Is It Time To Merge The Confederations of Asia and Oceania?

Written by Sebastien on 25 March 2013. Posted in World Cup Blog

This past weekend, New Zealand moved to within a two-legged playoff of qualifying for the 2014 World Cup with a 2-1 victory away to New Caledonia, their closest rivals in the Oceania Football Confederation’s qualification process. The victory continued their 100% record in the final group stage, with 15 goals scored and just two conceded over five matches.

The All Whites now face a long wait until November, when they will take part in a playoff with the fourth placed team from the CONCACAF region (North and Central America) to determine whether or not they will qualify for Brazil 2014.

The ease with which New Zealand have reached this stage - as they did with similar comfort ahead of the 2010 World Cup in South Africa - has again raised questions as to the validity of the Oceania confederation running their own qualification process, separate from that of their closest geographical neighbours, Asia.

When Australia upped sticks, for political as much as sporting reasons, to join the Asian Confederation in 2006, it left New Zealand with a lack of competition in Oceania. New Caledonia have made impressive strides and are now just 15 places behind the All Whites in the FIFA World Rankings, but bar a major upset it is hard to imagine a nation other than New Zealand emerging from the region’s qualification system in the near future.

New Zealand will begin to suffer from the same problems that plagued Australia prior to their defection. A lack of regular matches against opposition of similar or better calibre will make it difficult for the All Whites to improve, while small crowds and small television audiences will fail to provide them with requisite funds to attract and retain high quality coaches.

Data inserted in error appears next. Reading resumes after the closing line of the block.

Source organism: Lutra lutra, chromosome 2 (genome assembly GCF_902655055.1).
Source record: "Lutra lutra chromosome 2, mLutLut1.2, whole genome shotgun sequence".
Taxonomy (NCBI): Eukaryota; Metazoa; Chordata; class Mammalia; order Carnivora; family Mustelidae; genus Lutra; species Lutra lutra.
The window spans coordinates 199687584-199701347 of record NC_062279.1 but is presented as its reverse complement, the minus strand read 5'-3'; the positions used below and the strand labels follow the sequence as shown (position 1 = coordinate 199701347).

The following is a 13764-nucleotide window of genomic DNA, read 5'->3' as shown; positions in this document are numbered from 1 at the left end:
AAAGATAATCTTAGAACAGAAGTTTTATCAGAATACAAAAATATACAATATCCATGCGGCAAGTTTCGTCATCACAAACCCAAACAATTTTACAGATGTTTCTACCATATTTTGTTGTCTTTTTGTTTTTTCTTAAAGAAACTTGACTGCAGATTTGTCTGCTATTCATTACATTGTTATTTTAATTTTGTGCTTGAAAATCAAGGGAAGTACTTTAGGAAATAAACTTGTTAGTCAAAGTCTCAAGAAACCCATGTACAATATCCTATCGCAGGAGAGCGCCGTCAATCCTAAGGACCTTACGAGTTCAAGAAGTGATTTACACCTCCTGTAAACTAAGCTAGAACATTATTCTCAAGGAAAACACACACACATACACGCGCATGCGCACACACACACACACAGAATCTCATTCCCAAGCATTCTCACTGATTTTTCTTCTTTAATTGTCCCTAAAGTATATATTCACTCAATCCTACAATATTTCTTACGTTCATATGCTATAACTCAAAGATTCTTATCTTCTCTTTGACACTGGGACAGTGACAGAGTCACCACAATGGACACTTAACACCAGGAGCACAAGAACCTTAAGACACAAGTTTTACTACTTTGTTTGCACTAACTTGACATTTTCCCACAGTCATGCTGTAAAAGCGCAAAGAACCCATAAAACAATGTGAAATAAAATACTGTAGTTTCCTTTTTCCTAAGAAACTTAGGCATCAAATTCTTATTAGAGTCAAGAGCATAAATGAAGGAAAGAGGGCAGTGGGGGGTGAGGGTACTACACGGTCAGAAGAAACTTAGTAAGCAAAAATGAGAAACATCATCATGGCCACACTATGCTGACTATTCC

There will come a point whereby the benefits of the Oceania region - shorter travelling distances, near guaranteed progression to a continental playoff - will be outweighed by the negatives, and New Zealand, too, may consider the Asian Confederation a more apt home.

It would seem wise to pre-empt this moment and move to merge the two bodies into an Asia-Pacific confederation ahead of the qualification process for the 2018 World Cup in Russia.

It is an idea that has previously been mooted, and indeed one that has also reared it’s head in other sports. Recently elected Oceania Cycling Confederation head Amy Gillett has indicated that she will seek greater collaboration with her Asian counterparts ahead of a possible merger, while there is already a joint Asia-Oceania confederation in the sport of Floorball

There would clearly be logistical problems with merging two confederations that cover such a large geographical area, but this could easily be solved by splitting the preliminary stages of qualification into regional tournaments, with West Asia and the Middle East, East Asia and Oceania each providing a set number of teams for the final stage of the process.

A continuation of the current format is of benefit to no-one. Hopefully sense will prevail before the next World Cup qualification process begins in 2015.

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